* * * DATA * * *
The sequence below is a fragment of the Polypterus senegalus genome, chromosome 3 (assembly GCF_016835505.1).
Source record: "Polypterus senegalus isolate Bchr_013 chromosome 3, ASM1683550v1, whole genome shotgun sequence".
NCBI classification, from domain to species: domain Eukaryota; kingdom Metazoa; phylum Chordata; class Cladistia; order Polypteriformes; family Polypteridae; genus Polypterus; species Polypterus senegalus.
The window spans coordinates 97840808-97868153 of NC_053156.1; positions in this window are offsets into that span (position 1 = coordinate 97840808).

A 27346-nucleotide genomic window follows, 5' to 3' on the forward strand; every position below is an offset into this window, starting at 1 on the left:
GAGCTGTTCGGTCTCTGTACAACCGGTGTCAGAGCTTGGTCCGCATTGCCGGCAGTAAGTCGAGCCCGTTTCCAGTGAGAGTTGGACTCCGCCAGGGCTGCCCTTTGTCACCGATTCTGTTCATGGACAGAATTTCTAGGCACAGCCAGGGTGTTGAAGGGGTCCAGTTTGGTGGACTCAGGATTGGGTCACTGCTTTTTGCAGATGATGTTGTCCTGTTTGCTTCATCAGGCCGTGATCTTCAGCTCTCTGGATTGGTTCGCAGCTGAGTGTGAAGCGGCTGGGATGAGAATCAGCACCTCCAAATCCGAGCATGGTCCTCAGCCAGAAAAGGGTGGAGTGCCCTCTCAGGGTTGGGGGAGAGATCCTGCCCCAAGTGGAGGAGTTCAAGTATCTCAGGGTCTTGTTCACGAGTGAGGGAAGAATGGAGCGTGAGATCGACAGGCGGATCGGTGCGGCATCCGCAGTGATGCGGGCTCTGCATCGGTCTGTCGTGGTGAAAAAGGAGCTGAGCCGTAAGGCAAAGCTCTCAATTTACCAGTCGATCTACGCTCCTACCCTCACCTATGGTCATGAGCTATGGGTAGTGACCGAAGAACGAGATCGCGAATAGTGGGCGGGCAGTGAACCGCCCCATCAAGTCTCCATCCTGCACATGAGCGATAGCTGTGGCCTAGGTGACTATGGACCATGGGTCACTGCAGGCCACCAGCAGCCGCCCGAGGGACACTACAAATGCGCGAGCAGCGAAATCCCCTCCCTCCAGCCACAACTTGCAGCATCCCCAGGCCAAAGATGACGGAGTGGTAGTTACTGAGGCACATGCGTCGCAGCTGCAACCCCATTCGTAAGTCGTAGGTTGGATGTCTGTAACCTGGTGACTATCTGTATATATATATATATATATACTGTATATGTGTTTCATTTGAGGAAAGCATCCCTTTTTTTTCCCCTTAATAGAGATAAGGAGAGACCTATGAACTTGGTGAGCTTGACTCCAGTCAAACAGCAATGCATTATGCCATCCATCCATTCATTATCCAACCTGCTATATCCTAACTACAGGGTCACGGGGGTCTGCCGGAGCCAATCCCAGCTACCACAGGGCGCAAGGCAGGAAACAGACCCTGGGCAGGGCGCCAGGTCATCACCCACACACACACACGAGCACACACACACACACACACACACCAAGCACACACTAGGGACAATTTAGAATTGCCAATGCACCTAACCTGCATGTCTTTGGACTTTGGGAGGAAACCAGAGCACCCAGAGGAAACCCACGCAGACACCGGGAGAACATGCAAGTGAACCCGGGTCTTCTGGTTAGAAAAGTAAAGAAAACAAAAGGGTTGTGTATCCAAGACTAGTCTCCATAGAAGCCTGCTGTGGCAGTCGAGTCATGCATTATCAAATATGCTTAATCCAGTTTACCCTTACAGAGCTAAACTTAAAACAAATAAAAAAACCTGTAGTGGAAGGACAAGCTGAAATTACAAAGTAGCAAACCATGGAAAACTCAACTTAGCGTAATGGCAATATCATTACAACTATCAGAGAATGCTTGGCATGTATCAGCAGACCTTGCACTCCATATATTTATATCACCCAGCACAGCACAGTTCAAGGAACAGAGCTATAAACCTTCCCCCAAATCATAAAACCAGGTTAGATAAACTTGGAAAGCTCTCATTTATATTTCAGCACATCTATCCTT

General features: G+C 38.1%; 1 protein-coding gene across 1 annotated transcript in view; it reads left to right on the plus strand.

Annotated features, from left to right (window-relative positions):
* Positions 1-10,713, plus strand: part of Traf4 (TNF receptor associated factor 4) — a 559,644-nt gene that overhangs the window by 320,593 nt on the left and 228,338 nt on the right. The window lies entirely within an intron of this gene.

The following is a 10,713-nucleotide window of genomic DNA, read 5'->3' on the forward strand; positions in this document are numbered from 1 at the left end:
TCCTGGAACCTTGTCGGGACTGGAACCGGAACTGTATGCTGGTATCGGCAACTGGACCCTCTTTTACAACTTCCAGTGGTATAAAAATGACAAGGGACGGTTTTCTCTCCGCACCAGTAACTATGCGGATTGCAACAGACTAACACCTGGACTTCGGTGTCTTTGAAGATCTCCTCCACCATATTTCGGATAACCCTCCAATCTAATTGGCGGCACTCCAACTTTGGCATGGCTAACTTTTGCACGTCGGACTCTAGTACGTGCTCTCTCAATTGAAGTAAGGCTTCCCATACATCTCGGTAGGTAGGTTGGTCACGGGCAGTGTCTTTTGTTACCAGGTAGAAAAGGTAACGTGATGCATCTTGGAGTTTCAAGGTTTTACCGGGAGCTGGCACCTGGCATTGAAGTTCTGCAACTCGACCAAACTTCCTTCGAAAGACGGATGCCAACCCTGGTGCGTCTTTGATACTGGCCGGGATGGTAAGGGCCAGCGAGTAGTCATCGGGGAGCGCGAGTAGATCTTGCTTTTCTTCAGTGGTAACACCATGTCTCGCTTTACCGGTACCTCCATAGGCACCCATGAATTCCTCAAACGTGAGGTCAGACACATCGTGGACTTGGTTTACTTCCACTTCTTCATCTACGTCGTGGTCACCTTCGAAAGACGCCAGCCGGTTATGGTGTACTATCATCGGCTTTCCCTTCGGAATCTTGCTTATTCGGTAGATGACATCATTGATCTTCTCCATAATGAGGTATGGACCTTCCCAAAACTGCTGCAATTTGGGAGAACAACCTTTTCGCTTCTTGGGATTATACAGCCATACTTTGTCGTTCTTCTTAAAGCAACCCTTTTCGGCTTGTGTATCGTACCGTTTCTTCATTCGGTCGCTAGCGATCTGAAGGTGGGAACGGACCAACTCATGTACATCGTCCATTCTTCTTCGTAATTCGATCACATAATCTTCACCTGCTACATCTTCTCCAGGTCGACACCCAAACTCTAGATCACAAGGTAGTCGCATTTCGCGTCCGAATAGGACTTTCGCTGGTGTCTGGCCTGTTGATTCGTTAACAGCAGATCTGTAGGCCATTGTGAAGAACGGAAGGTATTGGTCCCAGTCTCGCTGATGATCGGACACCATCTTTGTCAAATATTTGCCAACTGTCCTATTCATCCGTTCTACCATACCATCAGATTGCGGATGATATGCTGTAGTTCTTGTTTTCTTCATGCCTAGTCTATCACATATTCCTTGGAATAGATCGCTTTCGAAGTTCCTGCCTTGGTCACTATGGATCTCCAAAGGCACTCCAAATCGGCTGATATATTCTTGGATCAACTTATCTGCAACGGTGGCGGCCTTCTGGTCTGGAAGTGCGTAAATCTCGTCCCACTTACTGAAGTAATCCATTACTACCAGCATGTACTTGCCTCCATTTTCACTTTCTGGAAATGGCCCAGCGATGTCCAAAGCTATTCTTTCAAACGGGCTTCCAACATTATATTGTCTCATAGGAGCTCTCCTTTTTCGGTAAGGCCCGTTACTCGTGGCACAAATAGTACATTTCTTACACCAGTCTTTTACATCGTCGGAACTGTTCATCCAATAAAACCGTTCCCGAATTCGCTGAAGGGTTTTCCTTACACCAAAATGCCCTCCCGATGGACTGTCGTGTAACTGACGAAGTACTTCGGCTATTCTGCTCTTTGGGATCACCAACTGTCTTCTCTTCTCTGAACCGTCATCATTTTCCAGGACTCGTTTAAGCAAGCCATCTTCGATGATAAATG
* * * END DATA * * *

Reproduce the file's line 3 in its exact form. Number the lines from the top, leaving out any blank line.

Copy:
NCBI classification, from domain to species: domain Eukaryota; kingdom Metazoa; phylum Chordata; class Cladistia; order Polypteriformes; family Polypteridae; genus Polypterus; species Polypterus senegalus.